Thursday, August 18, 2011

Medicare Report - Part I - The Existing Medicare Program

By: Dan Reed, American Citizen

Conservative politicians constantly complain about Medicare and campaign on why Medicare needs significant reforms. These same politicians falsely say that Medicare spending is draining the U.S. Treasury. Based on these claims, I decided to investigate.

The following three-part report reviews the existing Medicare Program, outlines the Republican Medicare Reform proposals, and compares the costs of the FICA Medicare system with the costs of Private Health Insurance.  

Medicare: Program, Financing, and FICA Trust Fund
For three decades politicians, business interests, and media people have presented a drumbeat of negative misinformation about Medicare, which has caused some people to believe that Medicare is welfare for seniors, and generational thief! So I begin this three part series with an accurate overview of: why Medicare was established, what makes up Medicare parts A, B, C, and D, how Medicare is really financed, and how the Medicare FICA trust fund operates

Medicare Program

President Lyndon B. Johnson signed Medicare into law on July 30, 1965. Medicare is a social insurance program administered by the Federal Insurance Contributions Act (FICA), which was established in 1935 as part of legislation that created Social Security. Medicare was established to solve a problem between the high costs of private medical care, combined with old peoples generally low retirement incomes!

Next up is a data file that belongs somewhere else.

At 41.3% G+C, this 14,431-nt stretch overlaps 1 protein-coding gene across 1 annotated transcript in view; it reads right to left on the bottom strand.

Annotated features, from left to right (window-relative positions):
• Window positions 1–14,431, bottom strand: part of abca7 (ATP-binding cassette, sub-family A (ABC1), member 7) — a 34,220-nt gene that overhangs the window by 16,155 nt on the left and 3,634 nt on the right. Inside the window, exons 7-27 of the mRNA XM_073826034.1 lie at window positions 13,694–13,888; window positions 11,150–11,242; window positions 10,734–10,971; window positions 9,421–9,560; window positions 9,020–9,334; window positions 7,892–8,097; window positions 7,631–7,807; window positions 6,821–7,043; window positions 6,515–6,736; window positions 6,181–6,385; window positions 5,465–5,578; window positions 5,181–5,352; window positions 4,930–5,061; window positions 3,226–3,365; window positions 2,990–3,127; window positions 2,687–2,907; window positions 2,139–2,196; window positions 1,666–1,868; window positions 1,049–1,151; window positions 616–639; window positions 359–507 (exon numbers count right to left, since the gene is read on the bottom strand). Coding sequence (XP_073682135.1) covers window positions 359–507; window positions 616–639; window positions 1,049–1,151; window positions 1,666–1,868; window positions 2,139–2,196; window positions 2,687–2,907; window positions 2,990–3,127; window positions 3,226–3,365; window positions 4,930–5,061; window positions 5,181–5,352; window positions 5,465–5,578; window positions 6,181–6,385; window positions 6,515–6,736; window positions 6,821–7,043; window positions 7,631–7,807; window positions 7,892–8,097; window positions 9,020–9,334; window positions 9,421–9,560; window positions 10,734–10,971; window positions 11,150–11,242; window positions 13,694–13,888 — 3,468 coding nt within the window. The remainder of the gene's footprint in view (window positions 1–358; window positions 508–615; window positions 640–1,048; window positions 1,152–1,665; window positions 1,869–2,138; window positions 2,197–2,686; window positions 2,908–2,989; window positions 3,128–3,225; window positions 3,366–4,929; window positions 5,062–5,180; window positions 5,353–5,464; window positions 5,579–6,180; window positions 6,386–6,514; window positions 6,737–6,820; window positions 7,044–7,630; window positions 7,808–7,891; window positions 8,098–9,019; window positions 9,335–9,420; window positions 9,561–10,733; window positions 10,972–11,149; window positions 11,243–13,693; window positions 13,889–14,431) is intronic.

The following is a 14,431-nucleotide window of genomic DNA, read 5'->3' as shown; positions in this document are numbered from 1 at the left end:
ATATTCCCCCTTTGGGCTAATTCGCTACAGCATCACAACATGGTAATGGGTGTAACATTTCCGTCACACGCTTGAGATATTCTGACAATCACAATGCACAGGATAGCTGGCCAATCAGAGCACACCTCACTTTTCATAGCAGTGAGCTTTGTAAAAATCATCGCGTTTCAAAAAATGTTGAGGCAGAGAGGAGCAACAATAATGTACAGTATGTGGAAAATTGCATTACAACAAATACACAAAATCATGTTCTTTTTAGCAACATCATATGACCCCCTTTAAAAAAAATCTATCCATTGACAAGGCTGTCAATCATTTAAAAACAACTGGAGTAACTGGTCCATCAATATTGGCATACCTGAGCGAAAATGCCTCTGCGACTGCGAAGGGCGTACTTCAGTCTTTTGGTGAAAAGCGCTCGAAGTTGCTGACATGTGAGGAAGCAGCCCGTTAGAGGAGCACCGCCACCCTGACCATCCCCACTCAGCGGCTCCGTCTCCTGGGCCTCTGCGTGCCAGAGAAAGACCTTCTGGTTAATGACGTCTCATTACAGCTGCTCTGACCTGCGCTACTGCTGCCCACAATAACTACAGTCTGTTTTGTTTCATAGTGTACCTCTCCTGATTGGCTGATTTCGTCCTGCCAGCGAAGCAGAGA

Medicare provides health insurance coverage to people over the age of 65, people under 65 who are permanently disabled, and people who meet other special criteria. The Medicare program also funds residency-training programs for the vast majority of physicians in the United States. Medicare benefits are grouped into four coverage categories: Part-A, Part-B, Part-C, and Part-D, with each being funded in a different manner.

Medicare Financing

Medicare covers 80% of Medicare-approved medical cost, with the remaining 20% being paid by either the Medicare recipient, or a “supplemental insurance plan” purchased from a private Health Insurance Company.

Financing Medicare - Medicare is partially financed by payroll taxes collected by the Federal Insurance Contributions Act (FICA), and the Self-Employment Contributions Act of 1954. The Medicare payroll tax rate is 2.9% of the gross wages, salaries and other employment compensation, which is split between the employee and employer. Self-employed individuals must pay the entire 2.9% tax on net earnings, but may deduct half of the tax from income when calculating their income tax. High-income Social Security beneficiaries also pay income tax on their Social Security income, some of which goes toward Medicare. Beginning in 2013, the 2.9% hospital insurance tax will apply to the first $200,000 of income for individuals or $250,000 for couples filing jointly, and will rise to 3.8% on incomes in excess of those amounts.

Medicare Part A – Covers hospital benefits, and is financed from FICA payroll taxes collected from employers (1.45%) and employees (1.45%). About 99% of Medicare beneficiaries do not pay a Medicare Part-A premium because they have earned least 40 quarters of Medicare covered employment. Those individuals with 30 to 39 quarters can buy into Medicare Part A at a monthly rate of $248 to $450.

Medicare Part B – Covers doctors, treatment, and medical equipment costs, and is partially financed with $110 monthly fees withheld from each retirees monthly Social Security check, and co-pays. These fees cover approximately 25% of Part-B Medicare benefits. General revenues of the Federal Government subsidize the balance of Medicare Part B benefits.